For example, integrated language arts instruction is now the accepted model in many schools in the country (Cal. Dept. of Education, 1987). Integrated language arts instruction for most of these schools means that there are no longer separate reading and language arts instructional periods--and often that language skills are also taught when students are learning science and social studies.
Integration also means that reading and writing are not broken into separate objectives to be taught, practiced, and mastered one at a time. Rather, it means that skills are taught as they are needed as part of a total behavior. Discussion preceding the reading of a selection helps to bring a reader's knowledge to bear on what he/she is about to read. At the same time the verbal exchange of ideas fosters speaking and listening skills. Despite the discussions of the importance of integrating all aspects of language arts instruction, it is the teaching of reading and writing that has produced the most obvious integration. Thus, a portfolio containing integrated reading and writing work samples provides a valuable assessment tool.
PORTFOLIOS AS AUTHENTIC ASSESSMENTS
HAVE VALUE TO BOTH TEACHERS AND STUDENTS BEYOND THE
REQUIRE STUDENTS TO CONSTRUCT RESPONSES RATHER THAN MERELY
REQUIRE STUDENTS TO APPLY THEIR KNOWLEDGE.
POSE PROBLEMS FOR STUDENTS FOR WHICH THEY HAVE TO USE
PRESENT STUDENTS WITH TASKS THAT HAVE A REALISTIC FOCUS.
Taken together, the general attributes of performance assessment and the specific goals of portfolios represent an integrated approach for language arts assessment. Since the contents of the portfolio are generated by the student, may be typical or exemplary examples, and require continuous evaluation of reading and writing, students are actively engaged in their own growth and development as language users.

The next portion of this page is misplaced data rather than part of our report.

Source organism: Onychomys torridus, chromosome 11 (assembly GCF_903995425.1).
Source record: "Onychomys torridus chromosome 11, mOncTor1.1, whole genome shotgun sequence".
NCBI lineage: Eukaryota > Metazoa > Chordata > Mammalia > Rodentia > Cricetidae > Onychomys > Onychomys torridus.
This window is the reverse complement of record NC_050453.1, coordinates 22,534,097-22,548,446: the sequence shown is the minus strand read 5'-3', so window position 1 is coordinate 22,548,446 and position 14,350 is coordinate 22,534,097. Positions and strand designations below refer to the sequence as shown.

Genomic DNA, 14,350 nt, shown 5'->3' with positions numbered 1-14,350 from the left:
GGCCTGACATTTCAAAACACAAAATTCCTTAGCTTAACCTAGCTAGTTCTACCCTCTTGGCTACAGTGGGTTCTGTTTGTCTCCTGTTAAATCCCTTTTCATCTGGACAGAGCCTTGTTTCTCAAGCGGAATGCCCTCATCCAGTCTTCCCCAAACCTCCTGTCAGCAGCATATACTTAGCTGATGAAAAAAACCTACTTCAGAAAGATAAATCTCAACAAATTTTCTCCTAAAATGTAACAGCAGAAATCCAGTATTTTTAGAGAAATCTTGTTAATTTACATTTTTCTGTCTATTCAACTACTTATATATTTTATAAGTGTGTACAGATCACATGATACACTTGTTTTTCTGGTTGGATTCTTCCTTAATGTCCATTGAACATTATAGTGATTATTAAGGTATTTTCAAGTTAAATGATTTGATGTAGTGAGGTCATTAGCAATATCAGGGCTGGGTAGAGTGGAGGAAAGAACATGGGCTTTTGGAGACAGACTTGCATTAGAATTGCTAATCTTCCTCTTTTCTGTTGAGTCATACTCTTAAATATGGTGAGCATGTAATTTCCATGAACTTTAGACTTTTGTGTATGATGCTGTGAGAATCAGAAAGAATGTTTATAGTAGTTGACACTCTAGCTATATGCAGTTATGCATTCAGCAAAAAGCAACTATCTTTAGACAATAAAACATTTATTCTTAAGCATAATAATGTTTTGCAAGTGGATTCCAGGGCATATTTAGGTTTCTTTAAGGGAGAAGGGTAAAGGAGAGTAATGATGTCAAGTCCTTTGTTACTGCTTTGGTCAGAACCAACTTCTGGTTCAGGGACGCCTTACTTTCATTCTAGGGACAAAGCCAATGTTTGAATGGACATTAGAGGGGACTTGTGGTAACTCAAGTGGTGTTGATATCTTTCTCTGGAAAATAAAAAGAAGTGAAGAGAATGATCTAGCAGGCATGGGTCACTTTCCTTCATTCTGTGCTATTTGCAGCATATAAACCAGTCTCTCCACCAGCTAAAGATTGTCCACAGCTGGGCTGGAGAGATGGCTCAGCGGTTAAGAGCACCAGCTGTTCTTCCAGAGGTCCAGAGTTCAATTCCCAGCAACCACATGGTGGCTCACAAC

Farr, Roger (1990). "Setting directions for language arts portfolios." Educational Leadership, 48 (3), 103.
Johns, Jerry L. (1990). Literacy Portfolios. 11 pp. ED 319 020
Krest, Margie (1990). "Adapting the portfolio to meet student needs." English Journal, 79 (2), 29-34. EJ 406 654
Olson, Mary W. (1991). "Portfolios: Education Tools." Reading Psychology, 12 (1), 73-80. EJ number forthcoming
Stiggins, Richard (1987). "Design and development of performance assessments." Education Measurement: Issues and Practice, 6 (3), 33-42. EJ 393 067
Valencia, Sheila (1990). "A portfolio approach to classroom assessment: The whys, whats, and hows." The Reading Teacher, 43 (4), 338-40. EJ 403 672
Valencia, Sheila, et al. (1990). "Assessing reading and writing." In Gerald G. Duffy (Ed.), Reading in the Middle School (2nd ed.). Newark, DE: International Reading Association, 124-53. ED 320 132
Wiggins, Grant (1989). "A true test: Toward more authentic and equitable assessment." Phi Delta Kappan, 70 (9), 703-13. EJ 388 723
This publication was prepared with funding from the Office of Educational Research and Improvement, U. S. Department of Education, under OERI contract no. RI88062001. Contractors undertaking such projects under government sponsorship are encouraged to express freely their judgment in professional and technical matters. Points of view or opinions, however, do not necessarily represent the official view or opinions of the Office of Educational Research and Improvement
Title: Portfolios: Assessment in Language Arts. ERIC Digest.
Descriptors: Elementary Secondary Education; Evaluation Criteria; Evaluation Methods; Integrated Curriculum; * Language Arts; * Portfolios [Background Materials]; * Student Evaluation; Teacher Student Relationship
Identifiers: ERIC Digests